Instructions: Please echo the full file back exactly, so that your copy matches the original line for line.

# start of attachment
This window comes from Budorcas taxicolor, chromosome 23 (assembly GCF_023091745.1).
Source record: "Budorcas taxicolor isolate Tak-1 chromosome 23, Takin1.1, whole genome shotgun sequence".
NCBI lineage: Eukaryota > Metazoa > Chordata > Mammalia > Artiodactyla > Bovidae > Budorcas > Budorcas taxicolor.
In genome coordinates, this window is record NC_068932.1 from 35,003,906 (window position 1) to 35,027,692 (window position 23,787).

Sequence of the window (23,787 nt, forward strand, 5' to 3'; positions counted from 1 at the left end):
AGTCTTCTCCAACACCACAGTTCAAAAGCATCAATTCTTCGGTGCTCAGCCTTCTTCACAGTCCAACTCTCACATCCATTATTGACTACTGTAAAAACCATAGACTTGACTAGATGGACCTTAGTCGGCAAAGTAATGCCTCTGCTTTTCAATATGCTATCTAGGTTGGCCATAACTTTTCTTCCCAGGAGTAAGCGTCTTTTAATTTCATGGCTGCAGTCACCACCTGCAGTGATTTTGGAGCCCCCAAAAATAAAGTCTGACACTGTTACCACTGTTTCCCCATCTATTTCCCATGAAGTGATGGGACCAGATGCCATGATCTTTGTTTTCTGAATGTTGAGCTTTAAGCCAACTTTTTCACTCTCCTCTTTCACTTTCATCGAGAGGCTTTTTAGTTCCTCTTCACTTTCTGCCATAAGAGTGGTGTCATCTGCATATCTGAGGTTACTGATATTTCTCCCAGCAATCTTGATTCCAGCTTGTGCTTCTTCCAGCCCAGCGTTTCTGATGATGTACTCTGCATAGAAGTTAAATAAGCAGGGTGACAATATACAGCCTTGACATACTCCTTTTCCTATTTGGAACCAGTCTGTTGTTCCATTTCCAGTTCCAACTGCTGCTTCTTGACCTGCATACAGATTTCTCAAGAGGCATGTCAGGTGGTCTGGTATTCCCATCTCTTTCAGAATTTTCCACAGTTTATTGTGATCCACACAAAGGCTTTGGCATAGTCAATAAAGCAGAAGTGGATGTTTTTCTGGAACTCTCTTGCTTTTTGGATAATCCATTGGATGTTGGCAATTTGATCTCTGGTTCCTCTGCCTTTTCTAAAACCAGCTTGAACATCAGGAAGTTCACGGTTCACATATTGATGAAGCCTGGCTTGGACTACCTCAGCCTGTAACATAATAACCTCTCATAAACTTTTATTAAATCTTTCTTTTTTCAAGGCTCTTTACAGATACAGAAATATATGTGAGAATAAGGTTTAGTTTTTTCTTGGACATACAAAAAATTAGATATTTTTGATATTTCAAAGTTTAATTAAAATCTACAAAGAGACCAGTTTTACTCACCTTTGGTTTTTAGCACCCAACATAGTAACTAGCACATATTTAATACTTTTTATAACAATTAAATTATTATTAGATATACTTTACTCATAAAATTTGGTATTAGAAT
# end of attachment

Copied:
This window comes from Budorcas taxicolor, chromosome 23 (assembly GCF_023091745.1).
Source record: "Budorcas taxicolor isolate Tak-1 chromosome 23, Takin1.1, whole genome shotgun sequence".
NCBI lineage: Eukaryota > Metazoa > Chordata > Mammalia > Artiodactyla > Bovidae > Budorcas > Budorcas taxicolor.
In genome coordinates, this window is record NC_068932.1 from 35,003,906 (window position 1) to 35,027,692 (window position 23,787).

Sequence of the window (23,787 nt, forward strand, 5' to 3'; positions counted from 1 at the left end):
AGTCTTCTCCAACACCACAGTTCAAAAGCATCAATTCTTCGGTGCTCAGCCTTCTTCACAGTCCAACTCTCACATCCATTATTGACTACTGTAAAAACCATAGACTTGACTAGATGGACCTTAGTCGGCAAAGTAATGCCTCTGCTTTTCAATATGCTATCTAGGTTGGCCATAACTTTTCTTCCCAGGAGTAAGCGTCTTTTAATTTCATGGCTGCAGTCACCACCTGCAGTGATTTTGGAGCCCCCAAAAATAAAGTCTGACACTGTTACCACTGTTTCCCCATCTATTTCCCATGAAGTGATGGGACCAGATGCCATGATCTTTGTTTTCTGAATGTTGAGCTTTAAGCCAACTTTTTCACTCTCCTCTTTCACTTTCATCGAGAGGCTTTTTAGTTCCTCTTCACTTTCTGCCATAAGAGTGGTGTCATCTGCATATCTGAGGTTACTGATATTTCTCCCAGCAATCTTGATTCCAGCTTGTGCTTCTTCCAGCCCAGCGTTTCTGATGATGTACTCTGCATAGAAGTTAAATAAGCAGGGTGACAATATACAGCCTTGACATACTCCTTTTCCTATTTGGAACCAGTCTGTTGTTCCATTTCCAGTTCCAACTGCTGCTTCTTGACCTGCATACAGATTTCTCAAGAGGCATGTCAGGTGGTCTGGTATTCCCATCTCTTTCAGAATTTTCCACAGTTTATTGTGATCCACACAAAGGCTTTGGCATAGTCAATAAAGCAGAAGTGGATGTTTTTCTGGAACTCTCTTGCTTTTTGGATAATCCATTGGATGTTGGCAATTTGATCTCTGGTTCCTCTGCCTTTTCTAAAACCAGCTTGAACATCAGGAAGTTCACGGTTCACATATTGATGAAGCCTGGCTTGGACTACCTCAGCCTGTAACATAATAACCTCTCATAAACTTTTATTAAATCTTTCTTTTTTCAAGGCTCTTTACAGATACAGAAATATATGTGAGAATAAGGTTTAGTTTTTTCTTGGACATACAAAAAATTAGATATTTTTGATATTTCAAAGTTTAATTAAAATCTACAAAGAGACCAGTTTTACTCACCTTTGGTTTTTAGCACCCAACATAGTAACTAGCACATATTTAATACTTTTTATAACAATTAAATTATTATTAGATATACTTTACTCATAAAATTTGGTATTAGAAT